Datopolis is a board game by Ellen Broad and Jeni Tennison from the Open Data Institute, and as you might expect, it promotes the use of open data. Datopolis is…
Statistics
More than mean and standard deviation.

Open data board game

Why all the swimming ties in the Olympics
As the Olympics are all about reaching peak physical potential, it shouldn’t surprise that a lot of races are close, but there’s been a good number of ties this year.…

DrawMyData lets you plot points manually and then download the data
When you have graphs to draw or statistical concepts to teach, you need your data and you need it now. You can look for a suitable dataset, or you can…

Trump tweets from Android are angrier than from iPhone
Sometimes I check Donald Trump’s Twitter feed, as many find themselves doing and quickly regretting. There’s definitely a certain style to some of the tweets. But there are also tweets…

Building a generator for stuff
There comes a time in every data scientist’s life when an idea for a weird Twitter bot pops into your head. Or some oneoff game based on dataset you played…

Searchable campaign finance data from the FEC
Every four years, campaign finance data from the Federal Election Commission peeks its head out into the light of importance. Committees and officials must report significant contributions to campaigns, which…

Guide to spotting data BS
As we delve deeper into election season, politicians will spit out more and more statistics to lend some factitude to their talking points. Some are real, and others will be…

Charting all the Pokemon
Pokemon is everywhere these days. I think it’s just something the world really needs right now. I know very little about the universe, but I do like it when people…

Sketchy summary statistics
Ben Orlin of Math With Bad Drawings explains the pitfalls of using summary statistics — mean, median, and mode — to make decisions in life. Aggregates like these are meant…

Graphing all the music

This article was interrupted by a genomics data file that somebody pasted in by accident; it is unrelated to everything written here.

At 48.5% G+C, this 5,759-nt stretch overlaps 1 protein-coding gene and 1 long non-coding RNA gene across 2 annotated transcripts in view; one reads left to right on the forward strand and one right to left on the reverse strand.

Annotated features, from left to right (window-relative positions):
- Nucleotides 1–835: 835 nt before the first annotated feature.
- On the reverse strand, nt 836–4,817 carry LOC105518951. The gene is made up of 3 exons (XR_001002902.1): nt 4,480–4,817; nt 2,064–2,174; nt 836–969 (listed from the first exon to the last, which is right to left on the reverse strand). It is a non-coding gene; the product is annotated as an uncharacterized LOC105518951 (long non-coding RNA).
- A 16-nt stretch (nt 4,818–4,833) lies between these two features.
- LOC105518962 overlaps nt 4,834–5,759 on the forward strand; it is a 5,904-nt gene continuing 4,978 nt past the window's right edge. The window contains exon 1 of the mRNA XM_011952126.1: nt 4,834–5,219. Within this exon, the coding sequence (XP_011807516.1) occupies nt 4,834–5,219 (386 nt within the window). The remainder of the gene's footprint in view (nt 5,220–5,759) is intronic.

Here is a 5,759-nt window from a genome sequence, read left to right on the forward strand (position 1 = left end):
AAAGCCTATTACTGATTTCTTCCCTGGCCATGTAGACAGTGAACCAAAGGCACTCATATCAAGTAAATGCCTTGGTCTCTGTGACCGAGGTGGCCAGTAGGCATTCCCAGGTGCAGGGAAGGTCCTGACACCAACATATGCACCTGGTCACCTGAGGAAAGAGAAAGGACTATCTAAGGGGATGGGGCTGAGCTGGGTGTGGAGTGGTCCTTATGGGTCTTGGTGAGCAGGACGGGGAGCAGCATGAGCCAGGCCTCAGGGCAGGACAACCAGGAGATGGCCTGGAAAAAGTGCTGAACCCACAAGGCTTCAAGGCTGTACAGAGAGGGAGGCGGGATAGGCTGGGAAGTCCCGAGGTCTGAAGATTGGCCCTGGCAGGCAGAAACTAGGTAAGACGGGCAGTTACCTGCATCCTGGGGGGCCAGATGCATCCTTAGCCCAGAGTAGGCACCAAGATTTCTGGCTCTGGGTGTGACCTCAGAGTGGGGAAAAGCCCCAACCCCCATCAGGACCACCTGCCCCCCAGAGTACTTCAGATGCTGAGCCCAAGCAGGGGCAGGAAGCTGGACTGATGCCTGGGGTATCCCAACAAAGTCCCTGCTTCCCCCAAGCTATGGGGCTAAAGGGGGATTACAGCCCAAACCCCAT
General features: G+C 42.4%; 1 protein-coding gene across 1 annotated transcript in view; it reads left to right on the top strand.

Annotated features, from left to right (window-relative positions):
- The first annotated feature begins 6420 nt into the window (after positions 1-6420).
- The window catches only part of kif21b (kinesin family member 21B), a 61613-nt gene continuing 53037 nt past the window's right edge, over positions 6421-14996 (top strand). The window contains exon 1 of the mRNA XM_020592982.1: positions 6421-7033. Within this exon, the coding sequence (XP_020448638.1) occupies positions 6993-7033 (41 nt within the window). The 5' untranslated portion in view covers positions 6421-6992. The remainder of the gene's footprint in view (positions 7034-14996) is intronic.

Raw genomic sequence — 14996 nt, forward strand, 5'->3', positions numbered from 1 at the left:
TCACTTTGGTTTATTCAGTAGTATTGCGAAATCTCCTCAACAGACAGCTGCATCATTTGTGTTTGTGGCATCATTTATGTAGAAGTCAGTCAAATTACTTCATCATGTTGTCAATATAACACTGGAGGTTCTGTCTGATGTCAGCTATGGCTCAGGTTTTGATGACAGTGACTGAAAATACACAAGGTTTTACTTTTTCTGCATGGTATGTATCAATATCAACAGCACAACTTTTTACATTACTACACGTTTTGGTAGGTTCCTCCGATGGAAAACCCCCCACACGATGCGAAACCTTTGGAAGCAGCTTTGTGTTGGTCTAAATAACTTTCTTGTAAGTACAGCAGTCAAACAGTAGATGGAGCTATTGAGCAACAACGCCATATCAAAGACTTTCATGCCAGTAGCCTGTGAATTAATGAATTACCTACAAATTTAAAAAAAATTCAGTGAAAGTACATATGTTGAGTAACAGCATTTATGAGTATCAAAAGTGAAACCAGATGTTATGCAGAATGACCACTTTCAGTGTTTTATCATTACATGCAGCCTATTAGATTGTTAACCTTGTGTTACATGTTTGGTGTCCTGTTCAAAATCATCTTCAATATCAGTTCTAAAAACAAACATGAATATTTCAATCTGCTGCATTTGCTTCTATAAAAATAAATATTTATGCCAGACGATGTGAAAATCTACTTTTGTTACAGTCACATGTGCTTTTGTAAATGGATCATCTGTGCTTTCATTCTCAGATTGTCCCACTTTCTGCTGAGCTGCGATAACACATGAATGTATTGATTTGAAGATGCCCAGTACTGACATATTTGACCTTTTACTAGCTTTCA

Glenn McDonald attempts to graph the musical space in its entirety on a twodimensional scale. He calls it Every Noise at Once. This is an ongoing attempt at an algorithmicallygenerated,…

Election forecast tracker
FiveThirtyEight published their election forecast tracker this week, and it’s a beaut. It starts with the standard state map and most importantly the probability of each candidate winning the presidency.…

Gender equality in the movies, a screenplay analysis
Hollywood has been talking gender equality in the movies more than usual lately, so Hanah Andersen and Matt Daniels for Polygraph looked into the matter from a data perspective. We…

Emoji semantic space
Dango is an Android app that predicts relevant emojis as you type. Xavier Snelgrove, the CTO for the group, explains how they use neural networks to make that happen. Recently,…

Nearly impossible to predict mass shootings with current data
Even if there were a statistical model that predicted a mass shooter with 99 percent accuracy, that still leaves a lot of false positives. And when you’re dealing with individuals…

Automatic versus manual data analysis
Hilary and Roger touch on some interesting topics in the most recent Not So Standard Deviations, specifically on scalable and automated data analysis. At the surface, it can seem like…